According to a report on The Verge, Netflix is testing a way for its users to watch shows and movies at double-speed. Some people associated with the movie industry are pushing back. The report includes a quote from director Brad Bird that captures the sentiment:
Why support and finance filmmakers visions on one hand and then work to destroy the presentation of those films on the other?
“Destroy the presentation” sounds like an exaggeration. But in cinema, timing is critical. Directors, actors, and editors obsess over getting the pacing of scenes and dialog just right. Giving users the ability to speed everything up can ruin the intended effect. So why would Netflix do this? Per the report, “it’s a heavily requested feature from subscribers.”
I’m not surprised. In our era of binge-watching (driven in part by Netflix) and shortening attention spans, speeding up shows would allow users to watch more. I can relate to the sentiment. I listen to a lot of audiobooks, and often I’ll do so at 2x or sometimes even 2.5x the regular speed. As a result, I can read more in less time.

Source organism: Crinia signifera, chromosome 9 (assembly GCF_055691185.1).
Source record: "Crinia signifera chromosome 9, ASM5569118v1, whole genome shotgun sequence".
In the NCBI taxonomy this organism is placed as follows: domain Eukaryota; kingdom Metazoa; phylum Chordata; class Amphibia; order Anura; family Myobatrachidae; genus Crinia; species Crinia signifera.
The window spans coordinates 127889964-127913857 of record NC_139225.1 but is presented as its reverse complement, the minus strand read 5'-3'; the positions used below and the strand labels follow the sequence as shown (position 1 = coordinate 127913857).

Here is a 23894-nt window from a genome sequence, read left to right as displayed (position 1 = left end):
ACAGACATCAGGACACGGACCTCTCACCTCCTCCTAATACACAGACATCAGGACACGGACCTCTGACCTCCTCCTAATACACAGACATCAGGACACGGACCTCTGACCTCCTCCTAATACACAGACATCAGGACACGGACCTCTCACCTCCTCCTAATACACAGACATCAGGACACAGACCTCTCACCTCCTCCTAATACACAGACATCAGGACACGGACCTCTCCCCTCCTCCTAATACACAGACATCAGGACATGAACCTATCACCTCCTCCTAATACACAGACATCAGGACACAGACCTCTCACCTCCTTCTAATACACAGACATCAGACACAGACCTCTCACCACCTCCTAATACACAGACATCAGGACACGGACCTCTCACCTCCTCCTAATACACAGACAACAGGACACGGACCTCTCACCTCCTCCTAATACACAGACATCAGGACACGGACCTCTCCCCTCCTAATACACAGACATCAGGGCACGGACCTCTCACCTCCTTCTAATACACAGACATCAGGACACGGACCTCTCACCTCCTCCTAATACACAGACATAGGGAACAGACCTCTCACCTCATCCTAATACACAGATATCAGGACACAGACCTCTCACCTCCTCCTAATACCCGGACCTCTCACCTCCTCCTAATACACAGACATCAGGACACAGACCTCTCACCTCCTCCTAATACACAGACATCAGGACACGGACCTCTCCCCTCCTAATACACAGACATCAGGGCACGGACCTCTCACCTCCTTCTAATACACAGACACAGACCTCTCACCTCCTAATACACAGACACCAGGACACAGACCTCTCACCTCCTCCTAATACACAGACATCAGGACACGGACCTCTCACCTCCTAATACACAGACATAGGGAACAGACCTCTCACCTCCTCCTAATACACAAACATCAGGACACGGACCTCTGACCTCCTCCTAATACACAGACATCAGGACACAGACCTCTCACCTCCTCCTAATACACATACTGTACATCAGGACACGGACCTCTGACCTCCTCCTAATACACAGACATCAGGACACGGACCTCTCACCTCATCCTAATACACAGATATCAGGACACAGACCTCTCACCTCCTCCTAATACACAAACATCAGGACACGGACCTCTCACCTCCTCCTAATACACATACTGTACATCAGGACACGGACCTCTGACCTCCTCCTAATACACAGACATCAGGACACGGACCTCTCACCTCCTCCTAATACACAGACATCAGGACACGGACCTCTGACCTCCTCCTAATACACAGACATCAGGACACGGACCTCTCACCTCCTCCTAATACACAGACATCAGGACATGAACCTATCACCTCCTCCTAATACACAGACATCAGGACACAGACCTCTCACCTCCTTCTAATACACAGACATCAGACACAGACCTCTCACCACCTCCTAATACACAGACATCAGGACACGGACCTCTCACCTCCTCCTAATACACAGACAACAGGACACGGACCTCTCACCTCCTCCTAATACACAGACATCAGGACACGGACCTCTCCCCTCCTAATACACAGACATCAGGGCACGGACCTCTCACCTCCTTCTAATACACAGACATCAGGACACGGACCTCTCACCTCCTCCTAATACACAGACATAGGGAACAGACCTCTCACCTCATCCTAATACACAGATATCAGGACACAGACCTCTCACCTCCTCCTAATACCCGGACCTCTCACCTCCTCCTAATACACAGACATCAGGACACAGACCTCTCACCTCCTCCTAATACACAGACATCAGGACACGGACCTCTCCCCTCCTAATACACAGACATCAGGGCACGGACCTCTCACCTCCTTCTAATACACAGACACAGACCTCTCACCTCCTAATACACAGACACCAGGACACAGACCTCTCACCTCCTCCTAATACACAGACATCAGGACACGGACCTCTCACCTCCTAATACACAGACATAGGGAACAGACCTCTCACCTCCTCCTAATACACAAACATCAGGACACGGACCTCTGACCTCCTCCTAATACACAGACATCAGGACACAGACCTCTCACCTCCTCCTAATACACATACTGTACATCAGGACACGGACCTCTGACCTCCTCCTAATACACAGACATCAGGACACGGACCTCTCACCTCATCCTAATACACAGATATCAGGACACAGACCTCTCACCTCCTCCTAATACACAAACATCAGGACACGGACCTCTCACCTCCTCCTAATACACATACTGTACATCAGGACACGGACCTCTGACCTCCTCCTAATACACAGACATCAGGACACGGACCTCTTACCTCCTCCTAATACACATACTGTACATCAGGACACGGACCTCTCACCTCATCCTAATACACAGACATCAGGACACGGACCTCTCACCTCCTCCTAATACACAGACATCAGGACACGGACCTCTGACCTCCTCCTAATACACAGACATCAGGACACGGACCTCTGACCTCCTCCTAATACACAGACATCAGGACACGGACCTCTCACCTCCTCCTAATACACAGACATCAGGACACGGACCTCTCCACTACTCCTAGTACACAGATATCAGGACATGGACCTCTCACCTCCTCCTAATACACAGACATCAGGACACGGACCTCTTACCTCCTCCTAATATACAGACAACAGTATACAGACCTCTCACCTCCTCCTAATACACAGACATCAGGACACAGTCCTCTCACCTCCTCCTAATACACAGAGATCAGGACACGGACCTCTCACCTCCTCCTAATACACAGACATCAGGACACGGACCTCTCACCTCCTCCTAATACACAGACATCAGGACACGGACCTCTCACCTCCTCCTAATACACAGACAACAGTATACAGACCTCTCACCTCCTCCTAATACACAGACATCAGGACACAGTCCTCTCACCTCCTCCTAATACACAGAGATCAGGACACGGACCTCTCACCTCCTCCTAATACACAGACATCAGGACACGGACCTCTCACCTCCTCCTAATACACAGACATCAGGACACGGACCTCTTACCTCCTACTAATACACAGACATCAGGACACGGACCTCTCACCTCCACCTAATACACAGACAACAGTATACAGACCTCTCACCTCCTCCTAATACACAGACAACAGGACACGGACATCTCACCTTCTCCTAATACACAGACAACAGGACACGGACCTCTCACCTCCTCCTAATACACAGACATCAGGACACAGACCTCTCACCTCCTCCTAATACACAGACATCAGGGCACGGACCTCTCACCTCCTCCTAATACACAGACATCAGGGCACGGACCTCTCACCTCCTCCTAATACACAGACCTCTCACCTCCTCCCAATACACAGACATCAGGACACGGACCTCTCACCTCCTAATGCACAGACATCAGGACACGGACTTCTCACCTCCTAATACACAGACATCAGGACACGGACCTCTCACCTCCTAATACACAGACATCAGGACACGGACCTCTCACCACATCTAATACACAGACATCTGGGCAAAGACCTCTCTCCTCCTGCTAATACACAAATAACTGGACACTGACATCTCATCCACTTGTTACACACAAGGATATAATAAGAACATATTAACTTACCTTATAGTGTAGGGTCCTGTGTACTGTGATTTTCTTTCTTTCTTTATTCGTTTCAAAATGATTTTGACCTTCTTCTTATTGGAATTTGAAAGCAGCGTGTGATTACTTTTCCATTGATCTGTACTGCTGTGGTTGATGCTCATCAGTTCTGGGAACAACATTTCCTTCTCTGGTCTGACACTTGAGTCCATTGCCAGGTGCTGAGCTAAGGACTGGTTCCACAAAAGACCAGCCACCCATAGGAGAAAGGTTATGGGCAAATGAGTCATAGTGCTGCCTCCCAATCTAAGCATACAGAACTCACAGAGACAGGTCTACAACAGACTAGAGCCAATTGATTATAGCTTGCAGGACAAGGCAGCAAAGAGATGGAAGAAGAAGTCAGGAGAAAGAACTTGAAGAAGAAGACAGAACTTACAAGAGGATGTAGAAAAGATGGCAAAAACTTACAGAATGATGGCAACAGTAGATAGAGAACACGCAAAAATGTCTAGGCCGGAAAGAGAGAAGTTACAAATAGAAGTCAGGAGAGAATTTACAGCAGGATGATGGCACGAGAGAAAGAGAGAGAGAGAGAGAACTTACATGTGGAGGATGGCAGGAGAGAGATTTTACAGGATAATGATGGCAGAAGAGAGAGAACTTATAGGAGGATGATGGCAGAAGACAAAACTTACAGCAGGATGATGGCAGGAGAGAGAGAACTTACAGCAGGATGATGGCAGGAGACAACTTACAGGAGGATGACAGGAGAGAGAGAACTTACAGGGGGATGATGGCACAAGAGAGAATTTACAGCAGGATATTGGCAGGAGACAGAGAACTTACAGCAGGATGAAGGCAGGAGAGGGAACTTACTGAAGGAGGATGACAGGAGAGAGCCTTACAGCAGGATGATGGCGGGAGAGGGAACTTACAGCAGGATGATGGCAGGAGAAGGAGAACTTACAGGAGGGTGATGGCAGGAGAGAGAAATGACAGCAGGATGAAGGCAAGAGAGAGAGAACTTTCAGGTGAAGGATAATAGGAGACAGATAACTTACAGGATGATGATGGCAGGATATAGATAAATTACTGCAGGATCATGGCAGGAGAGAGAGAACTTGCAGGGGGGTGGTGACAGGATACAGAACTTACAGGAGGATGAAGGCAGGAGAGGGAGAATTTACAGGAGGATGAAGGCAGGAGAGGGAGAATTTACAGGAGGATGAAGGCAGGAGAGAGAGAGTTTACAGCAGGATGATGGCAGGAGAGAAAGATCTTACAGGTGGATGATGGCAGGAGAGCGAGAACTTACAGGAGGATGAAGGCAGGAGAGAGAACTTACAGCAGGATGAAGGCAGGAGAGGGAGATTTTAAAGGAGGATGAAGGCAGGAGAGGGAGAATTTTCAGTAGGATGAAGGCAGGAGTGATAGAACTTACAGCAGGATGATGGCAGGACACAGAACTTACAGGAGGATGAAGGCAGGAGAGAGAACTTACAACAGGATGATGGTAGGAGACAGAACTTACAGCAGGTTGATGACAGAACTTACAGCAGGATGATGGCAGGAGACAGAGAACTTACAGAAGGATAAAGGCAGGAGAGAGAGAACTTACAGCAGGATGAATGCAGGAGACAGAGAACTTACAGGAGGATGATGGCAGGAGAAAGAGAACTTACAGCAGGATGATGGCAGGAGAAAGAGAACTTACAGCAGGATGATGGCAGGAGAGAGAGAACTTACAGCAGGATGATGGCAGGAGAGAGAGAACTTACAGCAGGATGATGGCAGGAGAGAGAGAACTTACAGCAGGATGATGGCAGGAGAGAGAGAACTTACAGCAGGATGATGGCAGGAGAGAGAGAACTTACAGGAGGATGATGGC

Not all books work well when sped up; some I can only listen to at 1x. Mostly, the “slow” ones are books I want to savor — either because the story is gripping, or I’m enjoying the narrator’s performance. Case in point: I’m currently listening to the Sherlock Holmes stories read by Stephen Fry. The audiobook is almost 63 hours long, and I’ve read all of it at 1x; anything else would ruin Mr. Fry’s terrific performance.
Books that work well when sped up are the ones I read “for work” instead of “for pleasure.” (In quotes because this isn’t a hard distinction for me.) The main challenge with these is taking notes whenever something interesting comes up. This is harder to do when listening fast. But in these cases, I’m looking for information, not performance. So faster speeds work for me.
Now, you could argue that people watch shows on Netflix (and other streaming services) mostly “for pleasure.” But why not leave it up to them to determine how they want to listen? It’s not like everyone would be forced to watch at higher speeds; it’s just a new choice.
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